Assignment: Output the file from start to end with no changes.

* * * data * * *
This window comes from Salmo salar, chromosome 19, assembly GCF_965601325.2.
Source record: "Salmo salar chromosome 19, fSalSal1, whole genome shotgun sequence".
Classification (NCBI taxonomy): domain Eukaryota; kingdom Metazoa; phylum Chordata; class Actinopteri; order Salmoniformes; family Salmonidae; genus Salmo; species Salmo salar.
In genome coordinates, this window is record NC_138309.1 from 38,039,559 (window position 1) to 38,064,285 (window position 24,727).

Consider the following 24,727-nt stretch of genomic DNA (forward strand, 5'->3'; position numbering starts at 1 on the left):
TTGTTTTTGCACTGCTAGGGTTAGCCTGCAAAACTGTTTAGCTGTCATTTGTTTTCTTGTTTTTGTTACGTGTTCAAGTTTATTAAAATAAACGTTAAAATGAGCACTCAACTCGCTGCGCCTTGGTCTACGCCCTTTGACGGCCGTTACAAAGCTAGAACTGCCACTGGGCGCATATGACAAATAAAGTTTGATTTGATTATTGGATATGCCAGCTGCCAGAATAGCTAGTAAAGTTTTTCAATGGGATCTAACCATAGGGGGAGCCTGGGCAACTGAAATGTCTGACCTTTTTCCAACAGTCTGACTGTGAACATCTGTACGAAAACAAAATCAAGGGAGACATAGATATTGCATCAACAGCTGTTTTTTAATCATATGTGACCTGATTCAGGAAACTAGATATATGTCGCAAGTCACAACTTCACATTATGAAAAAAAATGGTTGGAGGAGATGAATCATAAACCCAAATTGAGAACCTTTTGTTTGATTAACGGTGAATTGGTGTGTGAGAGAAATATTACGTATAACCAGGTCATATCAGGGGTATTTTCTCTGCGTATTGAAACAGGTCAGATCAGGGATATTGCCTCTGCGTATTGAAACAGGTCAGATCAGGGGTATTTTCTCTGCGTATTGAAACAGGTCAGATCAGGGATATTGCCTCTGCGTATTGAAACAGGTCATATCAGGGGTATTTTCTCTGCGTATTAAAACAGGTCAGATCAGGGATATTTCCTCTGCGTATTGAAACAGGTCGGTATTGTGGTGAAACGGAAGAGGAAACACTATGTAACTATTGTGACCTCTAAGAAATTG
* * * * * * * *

This window comes from Salmo salar, chromosome 19, assembly GCF_965601325.2.
Source record: "Salmo salar chromosome 19, fSalSal1, whole genome shotgun sequence".
Classification (NCBI taxonomy): domain Eukaryota; kingdom Metazoa; phylum Chordata; class Actinopteri; order Salmoniformes; family Salmonidae; genus Salmo; species Salmo salar.
In genome coordinates, this window is record NC_138309.1 from 38,039,559 (window position 1) to 38,064,285 (window position 24,727).

Consider the following 24,727-nt stretch of genomic DNA (forward strand, 5'->3'; position numbering starts at 1 on the left):
TTGTTTTTGCACTGCTAGGGTTAGCCTGCAAAACTGTTTAGCTGTCATTTGTTTTCTTGTTTTTGTTACGTGTTCAAGTTTATTAAAATAAACGTTAAAATGAGCACTCAACTCGCTGCGCCTTGGTCTACGCCCTTTGACGGCCGTTACAAAGCTAGAACTGCCACTGGGCGCATATGACAAATAAAGTTTGATTTGATTATTGGATATGCCAGCTGCCAGAATAGCTAGTAAAGTTTTTCAATGGGATCTAACCATAGGGGGAGCCTGGGCAACTGAAATGTCTGACCTTTTTCCAACAGTCTGACTGTGAACATCTGTACGAAAACAAAATCAAGGGAGACATAGATATTGCATCAACAGCTGTTTTTTAATCATATGTGACCTGATTCAGGAAACTAGATATATGTCGCAAGTCACAACTTCACATTATGAAAAAAAATGGTTGGAGGAGATGAATCATAAACCCAAATTGAGAACCTTTTGTTTGATTAACGGTGAATTGGTGTGTGAGAGAAATATTACGTATAACCAGGTCATATCAGGGGTATTTTCTCTGCGTATTGAAACAGGTCAGATCAGGGATATTGCCTCTGCGTATTGAAACAGGTCAGATCAGGGGTATTTTCTCTGCGTATTGAAACAGGTCAGATCAGGGATATTGCCTCTGCGTATTGAAACAGGTCATATCAGGGGTATTTTCTCTGCGTATTAAAACAGGTCAGATCAGGGATATTTCCTCTGCGTATTGAAACAGGTCGGTATTGTGGTGAAACGGAAGAGGAAACACTATGTAACTATTGTGACCTCTAAGAAATTG